To house or not: what makes a grownup?
Here's my friend Kris, buying a house the year we turned 30 (maybe 29). And me visiting her in Madison and falling in love with that house, deciding in a single afternoon:
Here's a house.
Here's a grownup.
I want to be a grownup. I need a house.
The sophisticated turn of the thought process was only the first indication that adulthood was not close at hand. The second: actually quitting my job in Chicago weeks later and moving back to Madison in order to put my life on the same path that would one day get me that house, or a similar house, or any house. Not understanding that what I wanted wasn't the house in any real sense, or even the home; it was the solid ground of the choice she had made—the idea of having settled, even semi-permanently, on something permanent—and having laid down the cement required to gain it. (Yippee! Puns!) Most of my friends had made similar choices by that time, home, marriage, kids, while I floated along at almost-30 with nothing real to show for it, no forward >momentum, no lasting ties, no wedding ring, stretch marks, or mortgage.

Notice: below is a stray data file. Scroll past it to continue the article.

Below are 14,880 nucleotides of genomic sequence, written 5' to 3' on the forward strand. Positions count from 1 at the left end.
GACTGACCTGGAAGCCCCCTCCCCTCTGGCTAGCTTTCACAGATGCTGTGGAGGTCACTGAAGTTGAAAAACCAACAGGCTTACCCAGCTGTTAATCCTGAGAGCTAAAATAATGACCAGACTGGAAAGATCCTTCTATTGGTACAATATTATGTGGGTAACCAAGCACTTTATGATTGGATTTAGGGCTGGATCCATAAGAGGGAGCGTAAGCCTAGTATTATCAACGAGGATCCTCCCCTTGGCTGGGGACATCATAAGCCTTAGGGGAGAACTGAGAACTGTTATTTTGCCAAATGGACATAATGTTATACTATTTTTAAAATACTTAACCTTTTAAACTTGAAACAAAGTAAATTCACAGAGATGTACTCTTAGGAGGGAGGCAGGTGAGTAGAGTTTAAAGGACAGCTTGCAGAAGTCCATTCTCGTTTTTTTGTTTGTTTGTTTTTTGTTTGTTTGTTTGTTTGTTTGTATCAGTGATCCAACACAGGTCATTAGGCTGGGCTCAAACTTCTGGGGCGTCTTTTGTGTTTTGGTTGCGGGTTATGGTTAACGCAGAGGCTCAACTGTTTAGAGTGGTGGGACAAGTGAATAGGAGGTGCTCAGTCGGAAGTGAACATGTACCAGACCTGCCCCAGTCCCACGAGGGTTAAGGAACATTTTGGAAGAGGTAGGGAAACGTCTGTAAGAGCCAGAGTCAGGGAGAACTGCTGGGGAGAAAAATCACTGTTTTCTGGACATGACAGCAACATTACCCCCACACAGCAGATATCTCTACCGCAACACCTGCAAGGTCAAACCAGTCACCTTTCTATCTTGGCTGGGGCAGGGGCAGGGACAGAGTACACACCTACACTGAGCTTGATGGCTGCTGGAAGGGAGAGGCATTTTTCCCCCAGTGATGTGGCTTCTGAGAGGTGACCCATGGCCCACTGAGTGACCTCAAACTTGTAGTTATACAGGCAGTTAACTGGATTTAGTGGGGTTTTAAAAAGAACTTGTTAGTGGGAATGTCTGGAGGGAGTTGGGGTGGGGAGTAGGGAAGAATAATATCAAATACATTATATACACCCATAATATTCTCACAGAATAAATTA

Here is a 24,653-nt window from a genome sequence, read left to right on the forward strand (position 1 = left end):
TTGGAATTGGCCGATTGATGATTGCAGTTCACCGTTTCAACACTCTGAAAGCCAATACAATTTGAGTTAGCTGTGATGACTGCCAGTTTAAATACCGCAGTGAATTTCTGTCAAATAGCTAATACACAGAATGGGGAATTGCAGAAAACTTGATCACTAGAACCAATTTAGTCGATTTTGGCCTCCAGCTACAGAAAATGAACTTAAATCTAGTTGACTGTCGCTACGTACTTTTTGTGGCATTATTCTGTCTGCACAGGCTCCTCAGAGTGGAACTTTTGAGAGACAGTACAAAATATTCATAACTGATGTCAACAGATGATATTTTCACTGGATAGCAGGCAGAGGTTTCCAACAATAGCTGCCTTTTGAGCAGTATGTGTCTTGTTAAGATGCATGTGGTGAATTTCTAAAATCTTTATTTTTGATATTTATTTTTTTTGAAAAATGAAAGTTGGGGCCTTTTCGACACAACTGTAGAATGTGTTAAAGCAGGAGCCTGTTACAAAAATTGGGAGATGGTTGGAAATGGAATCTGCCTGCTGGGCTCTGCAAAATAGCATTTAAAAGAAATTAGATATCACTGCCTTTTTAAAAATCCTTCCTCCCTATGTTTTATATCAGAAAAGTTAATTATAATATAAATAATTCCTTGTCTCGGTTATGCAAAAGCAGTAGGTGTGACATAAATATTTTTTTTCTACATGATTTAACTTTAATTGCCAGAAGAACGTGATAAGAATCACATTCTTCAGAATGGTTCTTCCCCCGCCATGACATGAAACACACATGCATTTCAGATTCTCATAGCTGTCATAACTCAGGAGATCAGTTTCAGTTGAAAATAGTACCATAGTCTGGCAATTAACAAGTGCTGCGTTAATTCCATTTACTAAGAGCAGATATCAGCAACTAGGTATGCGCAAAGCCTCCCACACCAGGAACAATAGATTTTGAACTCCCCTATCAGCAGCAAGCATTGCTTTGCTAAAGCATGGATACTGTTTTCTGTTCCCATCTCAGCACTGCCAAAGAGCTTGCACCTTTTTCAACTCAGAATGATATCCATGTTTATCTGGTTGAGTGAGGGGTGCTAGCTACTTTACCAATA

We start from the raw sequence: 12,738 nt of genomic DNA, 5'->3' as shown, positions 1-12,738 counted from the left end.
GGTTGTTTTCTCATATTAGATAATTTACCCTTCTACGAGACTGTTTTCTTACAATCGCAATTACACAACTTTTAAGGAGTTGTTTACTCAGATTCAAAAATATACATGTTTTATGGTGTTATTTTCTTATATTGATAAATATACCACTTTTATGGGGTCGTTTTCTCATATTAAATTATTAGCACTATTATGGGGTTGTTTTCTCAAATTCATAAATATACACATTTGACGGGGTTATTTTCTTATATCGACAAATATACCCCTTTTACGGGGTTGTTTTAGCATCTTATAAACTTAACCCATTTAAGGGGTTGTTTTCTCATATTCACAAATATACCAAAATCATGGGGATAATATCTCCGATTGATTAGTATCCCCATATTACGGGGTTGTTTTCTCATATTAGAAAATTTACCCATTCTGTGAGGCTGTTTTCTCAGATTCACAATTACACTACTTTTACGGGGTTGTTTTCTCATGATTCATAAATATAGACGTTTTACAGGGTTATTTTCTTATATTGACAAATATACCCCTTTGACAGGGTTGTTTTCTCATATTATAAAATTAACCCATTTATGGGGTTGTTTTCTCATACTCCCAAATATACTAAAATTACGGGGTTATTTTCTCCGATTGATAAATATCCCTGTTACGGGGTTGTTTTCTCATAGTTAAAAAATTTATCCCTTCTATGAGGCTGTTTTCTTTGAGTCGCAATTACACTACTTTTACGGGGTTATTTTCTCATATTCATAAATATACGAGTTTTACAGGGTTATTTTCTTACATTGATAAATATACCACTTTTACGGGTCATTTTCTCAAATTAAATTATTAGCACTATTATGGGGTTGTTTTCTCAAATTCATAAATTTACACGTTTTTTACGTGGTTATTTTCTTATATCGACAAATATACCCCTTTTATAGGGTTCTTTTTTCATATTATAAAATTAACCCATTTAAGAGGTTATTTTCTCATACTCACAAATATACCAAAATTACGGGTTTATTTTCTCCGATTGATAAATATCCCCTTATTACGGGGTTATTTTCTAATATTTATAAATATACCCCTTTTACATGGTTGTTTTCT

I want to be a grownup, too.
Ugh. Reader! Need I tell you? I was miserable. I had no business trying to lead her life. No business packing up all my worldly possessions to try to make the choices she had made, or imagining they would have the same effect for me—or even that those same choices mattered to me in any fundamental way. They didn't, as a matter of fact. And I paid the price for that assumption by moving those possessions 200 miles north and then—after six months of confusion and boredom—repacking and removing them 200 miles south to start all over again.
Nearly ten years have passed since then and people keep saying to me, aren't you lucky! You get to live in New York City, you get to fly to London for the weekend, spend a week in Paris, work at home, go to the theater whenever you want to, eat Fritos with bacon for dinner if you like!
That's not luck; those are choices. Those are trials and errors and successes and consequences, as are your spouse and your children and your neighborhood, the socks you pulled on this morning and the make and model of the car you trusted to get you where you needed to be. This way go, that way stay; for you one and for me the other, and in the end, each of us is right. Anything could happen, but only one thing will. Understanding and accepting that? That's being a grownup.
P.S. I do not eat Fritos.